Agricultural machine factories
Agricultural machinery is machinery used in the operation of an agricultural area or farm. There is a range of machinery from tractor and to agricultural implements for soil cultivation, planting, fertilizing & pest control, irrigation, produce sorter, harvesting, hay making, loading and milking. These are produced by agricultural machinery manufacturers, and farming machines factories.
An engine or motor is a machine designed to convert energy into useful mechanical motion. Heat engines, including internal combustion engines and external combustion engines (such as steam engines) burn a fuel to create heat, which then creates motion. Electric motors convert electrical energy into mechanical motion, pneumatic motors use compressed air and others—such as clockwork motors in wind-up toys—use elastic energy. In biological systems, molecular motors, like myosins in muscles, use chemical energy to create motion.
Home appliance manufacturers
- Major appliance, or domestic appliance, or white goods. Home appliances can be classified into:
- Small appliances, Small domestic appliances, or brown goods
- Consumer electronics
This division is noticeable in the maintenance and repair of these kinds of products. Brown goods usually require high technical knowledge and skills (which get more complex with time, such as going from a soldering iron to a hot-air soldering station), while white goods may need more practical skills and "brute force" to manipulate the devices and heavy tools required to repair them.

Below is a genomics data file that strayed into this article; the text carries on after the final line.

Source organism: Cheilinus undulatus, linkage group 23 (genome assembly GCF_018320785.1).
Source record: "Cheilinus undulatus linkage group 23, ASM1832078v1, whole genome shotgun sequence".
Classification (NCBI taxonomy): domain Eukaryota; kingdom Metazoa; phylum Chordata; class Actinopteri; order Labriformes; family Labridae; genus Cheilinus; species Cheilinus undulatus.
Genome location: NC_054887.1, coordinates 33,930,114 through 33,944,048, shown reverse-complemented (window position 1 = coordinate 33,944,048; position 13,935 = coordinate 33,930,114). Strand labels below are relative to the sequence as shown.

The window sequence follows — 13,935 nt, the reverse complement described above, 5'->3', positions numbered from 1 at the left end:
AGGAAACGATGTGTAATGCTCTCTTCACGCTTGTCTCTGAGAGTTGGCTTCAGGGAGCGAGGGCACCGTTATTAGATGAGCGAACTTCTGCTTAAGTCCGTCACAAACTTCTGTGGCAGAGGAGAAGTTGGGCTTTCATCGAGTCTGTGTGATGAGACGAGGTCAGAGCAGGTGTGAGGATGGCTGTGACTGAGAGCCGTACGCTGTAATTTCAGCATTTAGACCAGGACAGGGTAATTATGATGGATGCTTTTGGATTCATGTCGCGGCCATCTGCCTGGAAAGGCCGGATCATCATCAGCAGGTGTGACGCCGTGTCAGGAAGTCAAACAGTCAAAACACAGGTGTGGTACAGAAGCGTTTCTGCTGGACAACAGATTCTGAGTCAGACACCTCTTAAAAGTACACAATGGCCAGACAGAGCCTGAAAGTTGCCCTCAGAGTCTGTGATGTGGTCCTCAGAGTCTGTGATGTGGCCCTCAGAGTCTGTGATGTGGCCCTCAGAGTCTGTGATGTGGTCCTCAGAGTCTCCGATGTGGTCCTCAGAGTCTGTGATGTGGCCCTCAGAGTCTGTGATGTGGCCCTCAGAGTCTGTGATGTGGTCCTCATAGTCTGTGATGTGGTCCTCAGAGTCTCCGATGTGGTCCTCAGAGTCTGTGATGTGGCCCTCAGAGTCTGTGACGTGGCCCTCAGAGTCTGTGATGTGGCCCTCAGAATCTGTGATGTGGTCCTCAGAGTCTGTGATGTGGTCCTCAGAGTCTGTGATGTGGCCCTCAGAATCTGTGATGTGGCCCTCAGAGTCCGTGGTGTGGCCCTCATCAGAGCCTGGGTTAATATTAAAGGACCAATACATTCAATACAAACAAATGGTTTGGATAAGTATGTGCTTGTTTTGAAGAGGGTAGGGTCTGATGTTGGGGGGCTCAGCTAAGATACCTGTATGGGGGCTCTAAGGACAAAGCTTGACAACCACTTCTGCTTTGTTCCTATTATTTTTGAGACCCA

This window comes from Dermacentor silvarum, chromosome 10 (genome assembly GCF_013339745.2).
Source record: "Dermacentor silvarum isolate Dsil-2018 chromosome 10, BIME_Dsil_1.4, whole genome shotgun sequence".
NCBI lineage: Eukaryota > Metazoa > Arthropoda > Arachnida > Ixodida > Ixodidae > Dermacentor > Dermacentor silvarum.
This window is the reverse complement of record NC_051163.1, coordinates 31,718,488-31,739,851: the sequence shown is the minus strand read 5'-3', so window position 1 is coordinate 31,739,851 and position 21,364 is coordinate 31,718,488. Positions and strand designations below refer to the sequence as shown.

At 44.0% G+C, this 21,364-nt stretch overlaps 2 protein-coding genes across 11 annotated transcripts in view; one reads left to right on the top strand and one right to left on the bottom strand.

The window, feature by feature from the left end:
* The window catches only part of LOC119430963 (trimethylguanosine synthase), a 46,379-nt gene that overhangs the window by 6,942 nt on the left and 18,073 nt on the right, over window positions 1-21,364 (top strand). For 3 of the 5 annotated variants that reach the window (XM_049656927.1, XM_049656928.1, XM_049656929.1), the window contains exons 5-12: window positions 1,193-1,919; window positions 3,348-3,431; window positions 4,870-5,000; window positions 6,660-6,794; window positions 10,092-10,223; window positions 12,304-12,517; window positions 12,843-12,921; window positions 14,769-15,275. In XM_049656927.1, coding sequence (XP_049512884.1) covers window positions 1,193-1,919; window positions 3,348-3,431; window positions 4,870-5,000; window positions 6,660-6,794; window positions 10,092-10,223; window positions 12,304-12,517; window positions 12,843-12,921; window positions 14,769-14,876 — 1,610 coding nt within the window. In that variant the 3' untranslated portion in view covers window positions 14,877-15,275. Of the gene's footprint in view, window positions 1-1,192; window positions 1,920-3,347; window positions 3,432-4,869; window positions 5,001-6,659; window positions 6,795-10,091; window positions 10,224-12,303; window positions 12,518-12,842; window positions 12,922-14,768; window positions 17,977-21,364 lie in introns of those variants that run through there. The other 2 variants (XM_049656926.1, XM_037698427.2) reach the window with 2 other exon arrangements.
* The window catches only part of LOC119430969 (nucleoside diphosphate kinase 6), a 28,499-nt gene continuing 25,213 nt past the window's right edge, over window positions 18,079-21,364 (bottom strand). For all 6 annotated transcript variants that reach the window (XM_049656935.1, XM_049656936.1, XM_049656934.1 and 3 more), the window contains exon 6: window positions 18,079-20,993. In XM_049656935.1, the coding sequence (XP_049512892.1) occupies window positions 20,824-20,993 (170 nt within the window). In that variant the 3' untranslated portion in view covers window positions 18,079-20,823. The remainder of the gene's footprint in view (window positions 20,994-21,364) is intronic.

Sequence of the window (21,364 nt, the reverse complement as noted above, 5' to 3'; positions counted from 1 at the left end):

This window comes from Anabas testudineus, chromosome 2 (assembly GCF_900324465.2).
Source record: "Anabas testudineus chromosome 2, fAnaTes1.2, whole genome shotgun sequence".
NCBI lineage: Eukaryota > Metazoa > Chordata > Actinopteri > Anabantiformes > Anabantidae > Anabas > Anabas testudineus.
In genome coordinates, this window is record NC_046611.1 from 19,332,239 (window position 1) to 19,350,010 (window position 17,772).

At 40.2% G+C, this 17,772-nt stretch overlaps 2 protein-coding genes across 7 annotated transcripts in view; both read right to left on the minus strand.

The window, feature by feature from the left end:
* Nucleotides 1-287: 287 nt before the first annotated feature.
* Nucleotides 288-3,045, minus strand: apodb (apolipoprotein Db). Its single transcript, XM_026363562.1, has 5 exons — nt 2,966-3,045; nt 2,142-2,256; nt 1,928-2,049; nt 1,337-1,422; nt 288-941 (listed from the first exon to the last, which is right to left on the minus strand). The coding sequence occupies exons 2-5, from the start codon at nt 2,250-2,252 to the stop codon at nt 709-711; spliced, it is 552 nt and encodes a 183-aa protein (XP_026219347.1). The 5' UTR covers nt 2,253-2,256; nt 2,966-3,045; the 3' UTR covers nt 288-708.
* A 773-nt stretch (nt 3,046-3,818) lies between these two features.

Specific machine factories in this field are sewing machine factory, and washing machine factory.
Industrial machine manufacturers
Industrial machine manufacturers produce machine tools, production machines and other industrial equipment.
Machine tool industry
A machine tool builder in the broadest sense is a corporation or person that builds machine tools. In the most common (and economically significant) sense of the term, a machine tool builder is a corporation whose business is building machine tools for sale to manufacturers, who use them to manufacture products. The machine tools often make interchangeable parts, which are assembled into subassemblies or finished assemblies, ending up sold to consumers, either directly or through other businesses at intermediate links of a value-adding chain. Alternatively, the machine tools may help make molds or dies, which then make the parts for the assemblies.
Some other types
- Coin machine factories
- Factory of hydraulic machines
- Printing machine factory
- Road machines factory,
- Steam machine factory
- Lintsen (1993, p. 38).
- Moore 1970.
- Lintsen (1993, p. 38-39)
- Lintsen (1993, p. 41)
- H.W. Lintsen (red.) (1993). Geschiedenis van de techniek in Nederland. De wording van een moderne samenleving 1800-1890. Deel IV.
- Moore, Wayne R. (1970), Foundations of Mechanical Accuracy (1st ed.), Bridgeport, Connecticut, USA: Moore Special Tool Co., LCCN 73127307.
- Roe, Joseph Wickham (1916), English and American Tool Builders, New Haven, Connecticut: Yale University Press